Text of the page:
We climbed into the van very reluctantly. We had to hurry, though, because Pacific, a dancer, had invited us to his studio to see the street children that he works with in the evenings dance. We thoroughly enjoyed the performance that was begun with Pacific talking about the students, many of whom are homeless and without support. He has made it his mission to help them become like him and rise up from the bad things that happen to people. His dancers were impressive! You could see how appreciative they were to him for taking an interest in them. At the end, Pacific invited us to go talk to the kids and we did. They were excited to meet us. JJ, Frank, Eli, and Andrew tried a few of their same dance moves. At one point JJ and one of the students were having a great exchange of dance moves.
We finished up of evening going to Emmanuel's studio for a brief visit from Lee Ann and Cynthia to talk about a potential project for the Women's Cooperative. Then we traveled over the Meze Fresh where some of us had certificates for free dinners since we had purchased artwork. Our Penn State Altoona students loved the place so much - it reminded them of Chipotle - definite signs that they were a little homesick and ready for some homemade food and other favorite meals. Talk quickly turned to what they wanted to eat first when the got home.
Goodbye is so hard to do. We still had another day in Kigali to wrap up our time with some shopping and a possible visit to a market. Lee Ann gifted the students with extra time to sleep in the next morning so everyone went to bed knowing that we had some time to ourselves and would not have to be up so early for breakfast and a van ride out to the Star School. We would have a gentle day for ourselves as we would say our goodbyes to Kigali and Rwanda!
Derrick, Vanessa, and Nadine complete assessments
John ordering chemistry lab equipment
Gina puts finishing touches on the Library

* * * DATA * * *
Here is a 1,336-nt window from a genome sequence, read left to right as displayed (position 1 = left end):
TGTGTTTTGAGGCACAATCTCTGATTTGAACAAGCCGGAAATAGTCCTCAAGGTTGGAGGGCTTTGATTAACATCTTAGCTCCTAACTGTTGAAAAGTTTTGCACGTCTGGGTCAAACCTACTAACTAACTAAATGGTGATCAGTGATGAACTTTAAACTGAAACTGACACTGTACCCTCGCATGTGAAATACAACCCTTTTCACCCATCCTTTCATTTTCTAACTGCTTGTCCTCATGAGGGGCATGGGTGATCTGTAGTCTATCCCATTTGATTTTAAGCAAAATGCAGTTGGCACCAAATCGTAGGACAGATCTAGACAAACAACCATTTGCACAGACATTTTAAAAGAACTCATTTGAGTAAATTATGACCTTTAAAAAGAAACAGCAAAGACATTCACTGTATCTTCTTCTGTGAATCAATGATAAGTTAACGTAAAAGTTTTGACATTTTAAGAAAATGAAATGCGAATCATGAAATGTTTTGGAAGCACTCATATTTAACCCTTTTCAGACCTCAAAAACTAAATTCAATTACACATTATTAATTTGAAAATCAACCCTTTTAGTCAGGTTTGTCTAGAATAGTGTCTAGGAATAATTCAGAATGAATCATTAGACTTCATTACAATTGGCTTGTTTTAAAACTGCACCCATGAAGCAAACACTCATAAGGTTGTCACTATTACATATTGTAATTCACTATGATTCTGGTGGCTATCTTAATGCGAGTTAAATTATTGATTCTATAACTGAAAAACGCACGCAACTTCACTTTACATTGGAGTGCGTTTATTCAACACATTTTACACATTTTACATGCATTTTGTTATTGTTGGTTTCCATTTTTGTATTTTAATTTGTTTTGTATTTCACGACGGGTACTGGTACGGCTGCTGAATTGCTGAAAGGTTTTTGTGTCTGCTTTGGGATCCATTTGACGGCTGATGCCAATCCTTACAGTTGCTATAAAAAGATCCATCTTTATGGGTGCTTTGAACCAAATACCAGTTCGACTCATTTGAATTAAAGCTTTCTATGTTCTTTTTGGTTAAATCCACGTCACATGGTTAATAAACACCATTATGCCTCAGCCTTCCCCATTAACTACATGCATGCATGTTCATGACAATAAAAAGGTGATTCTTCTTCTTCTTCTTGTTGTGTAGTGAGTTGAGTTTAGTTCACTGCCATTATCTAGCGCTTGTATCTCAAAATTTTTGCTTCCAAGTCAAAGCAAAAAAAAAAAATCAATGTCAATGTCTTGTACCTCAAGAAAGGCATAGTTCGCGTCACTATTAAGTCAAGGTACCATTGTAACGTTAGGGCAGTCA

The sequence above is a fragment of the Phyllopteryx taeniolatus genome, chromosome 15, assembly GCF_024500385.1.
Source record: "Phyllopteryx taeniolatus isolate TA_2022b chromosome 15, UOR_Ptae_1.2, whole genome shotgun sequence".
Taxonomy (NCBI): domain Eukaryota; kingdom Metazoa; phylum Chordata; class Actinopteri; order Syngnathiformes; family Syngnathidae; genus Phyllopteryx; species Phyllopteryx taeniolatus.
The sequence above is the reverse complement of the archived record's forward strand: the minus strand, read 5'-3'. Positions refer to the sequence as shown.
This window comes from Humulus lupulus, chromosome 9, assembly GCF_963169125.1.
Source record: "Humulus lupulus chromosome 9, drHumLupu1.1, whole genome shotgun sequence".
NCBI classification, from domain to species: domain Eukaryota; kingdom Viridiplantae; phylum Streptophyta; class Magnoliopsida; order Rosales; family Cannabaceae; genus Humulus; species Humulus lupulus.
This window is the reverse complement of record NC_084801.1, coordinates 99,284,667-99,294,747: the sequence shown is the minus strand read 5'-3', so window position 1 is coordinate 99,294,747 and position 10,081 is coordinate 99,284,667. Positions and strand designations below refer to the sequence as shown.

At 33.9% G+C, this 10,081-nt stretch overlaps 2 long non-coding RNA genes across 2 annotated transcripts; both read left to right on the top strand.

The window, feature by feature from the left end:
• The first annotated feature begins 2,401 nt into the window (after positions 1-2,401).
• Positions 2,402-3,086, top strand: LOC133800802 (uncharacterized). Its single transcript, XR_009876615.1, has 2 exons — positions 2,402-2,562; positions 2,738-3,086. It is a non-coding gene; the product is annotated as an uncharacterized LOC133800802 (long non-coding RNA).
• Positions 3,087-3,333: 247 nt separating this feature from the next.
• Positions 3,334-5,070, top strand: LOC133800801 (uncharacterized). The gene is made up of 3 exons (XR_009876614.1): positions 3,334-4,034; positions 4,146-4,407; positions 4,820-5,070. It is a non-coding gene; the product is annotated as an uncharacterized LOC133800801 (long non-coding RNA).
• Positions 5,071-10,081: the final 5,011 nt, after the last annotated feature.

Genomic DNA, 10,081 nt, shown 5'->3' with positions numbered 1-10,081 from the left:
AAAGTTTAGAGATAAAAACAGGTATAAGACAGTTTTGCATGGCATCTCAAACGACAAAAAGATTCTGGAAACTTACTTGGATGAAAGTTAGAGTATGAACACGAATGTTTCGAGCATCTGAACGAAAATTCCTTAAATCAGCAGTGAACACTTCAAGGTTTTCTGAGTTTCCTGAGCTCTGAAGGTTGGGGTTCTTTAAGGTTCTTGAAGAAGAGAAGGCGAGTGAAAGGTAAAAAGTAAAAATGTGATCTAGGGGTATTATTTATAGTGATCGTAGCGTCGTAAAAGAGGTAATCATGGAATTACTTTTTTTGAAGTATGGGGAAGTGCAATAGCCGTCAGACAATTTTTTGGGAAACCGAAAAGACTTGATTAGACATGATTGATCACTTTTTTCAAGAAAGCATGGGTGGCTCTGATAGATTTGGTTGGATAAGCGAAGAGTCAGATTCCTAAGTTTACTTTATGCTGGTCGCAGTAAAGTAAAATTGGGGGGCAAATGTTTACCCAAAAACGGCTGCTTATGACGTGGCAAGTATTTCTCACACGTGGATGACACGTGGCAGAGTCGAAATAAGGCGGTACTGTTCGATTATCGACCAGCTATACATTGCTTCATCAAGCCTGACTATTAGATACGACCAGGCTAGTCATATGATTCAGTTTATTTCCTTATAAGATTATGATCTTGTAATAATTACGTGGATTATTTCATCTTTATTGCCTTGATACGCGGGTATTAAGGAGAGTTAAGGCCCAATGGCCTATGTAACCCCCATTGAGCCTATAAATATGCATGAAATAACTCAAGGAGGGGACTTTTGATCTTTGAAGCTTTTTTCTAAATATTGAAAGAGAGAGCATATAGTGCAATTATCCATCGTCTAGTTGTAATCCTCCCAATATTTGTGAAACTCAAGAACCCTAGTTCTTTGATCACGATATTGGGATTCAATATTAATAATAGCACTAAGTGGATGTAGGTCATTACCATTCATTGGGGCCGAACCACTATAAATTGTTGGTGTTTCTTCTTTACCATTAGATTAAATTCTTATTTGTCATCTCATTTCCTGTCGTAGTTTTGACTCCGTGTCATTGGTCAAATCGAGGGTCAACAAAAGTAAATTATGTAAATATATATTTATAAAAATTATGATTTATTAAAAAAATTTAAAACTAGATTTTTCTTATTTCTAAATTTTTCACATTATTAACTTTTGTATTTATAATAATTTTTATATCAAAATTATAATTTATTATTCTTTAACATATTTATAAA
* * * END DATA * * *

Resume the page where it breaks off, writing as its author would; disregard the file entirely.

Talking with Cyrus
Cyrus and Beth from World Help
Preparing the greenhouse for irrigation
Preparing the tank platform
Lawrence assists with preparations
Irrigation system setup
Bishop Nathan Amooti turns on the irrigation system
Celebrating the greenhouse
Bishop Amooti inspecting the dripping water
Marjorie signing paperwork for the irrigation system
By Donnan Stoicovy, Principal and Lead Learner at Park Forest Elementary School
Our previous evening was highlighted with dinner and conversation with Bishop Nathan Amooti of the Anglican Church, who is the founder of Star School. Majorie also joined us for the conversation even though she said that she would not because she wanted us to speak freely in front of Bishop Nathan. We told her that we would have no problem speaking freely in front of her and encouraged her to attend so that she might enrichen the conversation. We were glad that she accepted our invitation and stayed.
During our conversation, Bishop Nathan outlined his vision for both the Star School and for Rwanda. He emphasized the importance of the interaction between the Star School students and the people from other cultures. His goal is for the students to no longer see us a simply Muzungus (white people) but to see us as individuals. We informed him that we too were gaining personally and professionally from our cross-cultural experiences while in Rwanda. His vision supported our ideas about continuing work with the Star School by working with the teachers and sharing pedagogies. The Bishop is very committed to creating global citizens. He provided specific examples of ways that the school could continue to grow. It was a great evening of food, fun, laughter, and vision. We have much of his conversation taped for future reference.
The evening was topped off when somone suggested taking a group picture. Our good-humored Bishop said, "It is night time, you cannot see me in pictures!" referring to his and Marjorie's dark complexion. Mickey quipped back, "But you can see us!" obviously referring to our whiteness. We all shared a good laugh and delayed pictures until another day.
We traveled to Star School this morning with an even greater sense of purpose after our wonderful conversation with Bishop Nathan. You could feel the bright spirits of everyone as Bob, our van driver, drove us to Masaka. We gathered for a meeting to update each team's status and to map out the plans for the day.
The Greenhouse Team was excited to have the irrigation system installed. They spent the previous afternoon settling the deal for the irrigation system, working out the time for the installation, getting the supplies for that installation, and discussing what would be needed to prepare the greenhouse area for the work. Our Greenhouse team determined that optimizing the existing greenhouses was a better plan than constructing another greenhouse. With different tomato plants and the irrigation system, the yield would be much greater and possibly profitable.
The Education Team had their last classes with the secondary teams that they had been working with over the two week period. They probed decision-making and touched on career choices. A post-test was given to the students and our initial scan of them proved that the students had gained from our lessons on communication, leadership, and decision-making. It was nice for us to see that the students were sad to see our time together come to a close.